The Poster Child for Prop 87 Comes to SF

| Thu Nov. 2, 2006 3:53 PM PST

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President Bill Clinton was in San Francisco last night, continuing his campaign for California's Proposition 87. But audience members hoping to catch a glimpse of Big Bill got more than they bargained for. Two hours after they arrived -- following performances and appearances by Third Eye Blind's Stephan Jenkins, Bonnie Raitt, Eva Longoria, San Francisco District Attorney Kamala Harris and San Francisco Mayor Gavin Newsom -- the former president finally took the stage, getting down to the business of continuing his campaign for the ballot measure.  prop87_eva.gif Proposition 87 proposes a higher extraction fee on oil companies (which historically have been lower in California than in most other states in the country), taxes that will generate a fund to be used for the research and development of alternative energy solutions -- solutions that are long overdue. As with most voter initiatives, dollars and debate have ruled the campaign. Oil companies have spent nearly $100 million against Proposition 87, with numerous commercials claiming that gasoline prices will fly through the roof and that revenue for civil service and education will decrease. Check out one example here.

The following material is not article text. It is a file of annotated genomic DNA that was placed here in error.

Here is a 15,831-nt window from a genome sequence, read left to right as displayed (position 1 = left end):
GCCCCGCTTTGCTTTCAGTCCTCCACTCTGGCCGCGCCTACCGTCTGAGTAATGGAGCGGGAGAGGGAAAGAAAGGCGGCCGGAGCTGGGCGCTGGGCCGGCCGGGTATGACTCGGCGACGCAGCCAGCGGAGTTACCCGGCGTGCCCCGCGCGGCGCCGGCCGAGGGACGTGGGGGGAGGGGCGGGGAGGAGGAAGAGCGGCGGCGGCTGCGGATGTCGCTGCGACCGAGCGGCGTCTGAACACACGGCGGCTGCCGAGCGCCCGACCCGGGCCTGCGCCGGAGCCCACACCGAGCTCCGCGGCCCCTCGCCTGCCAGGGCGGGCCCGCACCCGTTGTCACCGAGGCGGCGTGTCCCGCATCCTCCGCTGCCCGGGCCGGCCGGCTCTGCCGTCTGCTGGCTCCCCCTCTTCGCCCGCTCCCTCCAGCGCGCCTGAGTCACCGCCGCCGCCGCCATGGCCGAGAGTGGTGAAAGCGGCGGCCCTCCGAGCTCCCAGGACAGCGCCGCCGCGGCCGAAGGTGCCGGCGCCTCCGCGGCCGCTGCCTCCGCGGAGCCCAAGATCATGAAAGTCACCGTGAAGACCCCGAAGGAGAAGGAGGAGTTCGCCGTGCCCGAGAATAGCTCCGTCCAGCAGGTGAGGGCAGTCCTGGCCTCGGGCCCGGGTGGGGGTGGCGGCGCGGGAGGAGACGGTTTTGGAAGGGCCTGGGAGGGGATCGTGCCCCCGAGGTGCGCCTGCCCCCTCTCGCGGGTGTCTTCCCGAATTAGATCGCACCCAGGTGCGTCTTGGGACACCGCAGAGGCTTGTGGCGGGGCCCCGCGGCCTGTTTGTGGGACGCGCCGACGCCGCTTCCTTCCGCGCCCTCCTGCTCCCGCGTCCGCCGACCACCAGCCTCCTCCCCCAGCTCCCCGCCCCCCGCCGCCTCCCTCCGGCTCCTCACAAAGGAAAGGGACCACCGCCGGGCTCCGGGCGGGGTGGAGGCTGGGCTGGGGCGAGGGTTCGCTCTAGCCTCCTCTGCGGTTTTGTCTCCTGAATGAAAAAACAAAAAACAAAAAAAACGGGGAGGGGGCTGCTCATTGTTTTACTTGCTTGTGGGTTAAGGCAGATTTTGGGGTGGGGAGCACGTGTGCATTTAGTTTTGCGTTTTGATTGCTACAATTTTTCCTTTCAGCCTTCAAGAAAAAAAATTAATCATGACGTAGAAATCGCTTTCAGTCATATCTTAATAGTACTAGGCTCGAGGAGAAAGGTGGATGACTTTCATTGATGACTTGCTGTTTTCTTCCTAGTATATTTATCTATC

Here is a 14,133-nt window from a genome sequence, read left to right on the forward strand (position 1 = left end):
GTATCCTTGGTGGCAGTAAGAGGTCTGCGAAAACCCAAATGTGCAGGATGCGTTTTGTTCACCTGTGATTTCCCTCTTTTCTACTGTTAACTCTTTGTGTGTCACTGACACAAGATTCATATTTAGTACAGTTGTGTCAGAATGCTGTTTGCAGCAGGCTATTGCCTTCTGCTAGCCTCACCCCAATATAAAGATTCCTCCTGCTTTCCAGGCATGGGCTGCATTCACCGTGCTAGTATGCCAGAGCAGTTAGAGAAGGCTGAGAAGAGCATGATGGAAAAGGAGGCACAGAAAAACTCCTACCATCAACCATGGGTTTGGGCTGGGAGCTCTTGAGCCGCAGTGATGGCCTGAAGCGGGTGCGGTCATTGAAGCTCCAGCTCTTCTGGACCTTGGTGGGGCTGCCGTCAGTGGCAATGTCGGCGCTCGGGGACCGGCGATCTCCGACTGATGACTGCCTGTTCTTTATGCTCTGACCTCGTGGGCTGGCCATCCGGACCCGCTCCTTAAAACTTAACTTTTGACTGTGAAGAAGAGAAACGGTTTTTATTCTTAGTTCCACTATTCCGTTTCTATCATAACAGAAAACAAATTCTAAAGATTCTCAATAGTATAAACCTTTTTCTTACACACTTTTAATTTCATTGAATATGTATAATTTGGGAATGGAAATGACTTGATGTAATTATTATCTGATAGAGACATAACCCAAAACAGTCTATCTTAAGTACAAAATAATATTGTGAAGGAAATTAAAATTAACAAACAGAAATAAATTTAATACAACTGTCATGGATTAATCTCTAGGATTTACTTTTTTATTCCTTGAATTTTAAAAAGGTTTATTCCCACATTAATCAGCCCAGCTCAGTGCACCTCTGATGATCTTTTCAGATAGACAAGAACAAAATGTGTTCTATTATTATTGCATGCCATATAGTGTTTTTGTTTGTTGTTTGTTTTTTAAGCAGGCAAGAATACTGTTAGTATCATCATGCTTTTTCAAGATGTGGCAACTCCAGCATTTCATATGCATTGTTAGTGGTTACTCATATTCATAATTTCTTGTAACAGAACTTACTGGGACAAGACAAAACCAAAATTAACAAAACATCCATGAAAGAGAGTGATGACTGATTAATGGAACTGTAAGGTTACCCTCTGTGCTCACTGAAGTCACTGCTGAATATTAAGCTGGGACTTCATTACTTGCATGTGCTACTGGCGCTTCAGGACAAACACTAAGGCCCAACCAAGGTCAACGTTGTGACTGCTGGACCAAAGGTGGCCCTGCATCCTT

But many don't buy this persuasive tactic. Vinod Khosla, the entrepreneur with all the answers, gives us a rundown on why oil companies are quite full of it, for lack of a better phrase, and why the global price of oil will not change with the increased extraction fee on oil companies in California and therefore why the price you pay at the pump will not be affected by this tax.

Yet Prop. 87 has even some left-leaning environmentally-conscious consumers a bit skeptical. If the tax is going to be used for the increased production of ethanol which is created using a huge amount of petroleum, where does that leave the environmental voter?

Last night in front of hundreds of San Francisco residents, some wondering this very thing, President Clinton addressed this issue, admitting that Prop 87 is not perfect and that:

"The perfect is the enemy of the good -- we never thought we were perfect. All we are trying to do is be better, to do better… We don't have to be perfect to do that, we just have to be better than we are today and that is really easy."

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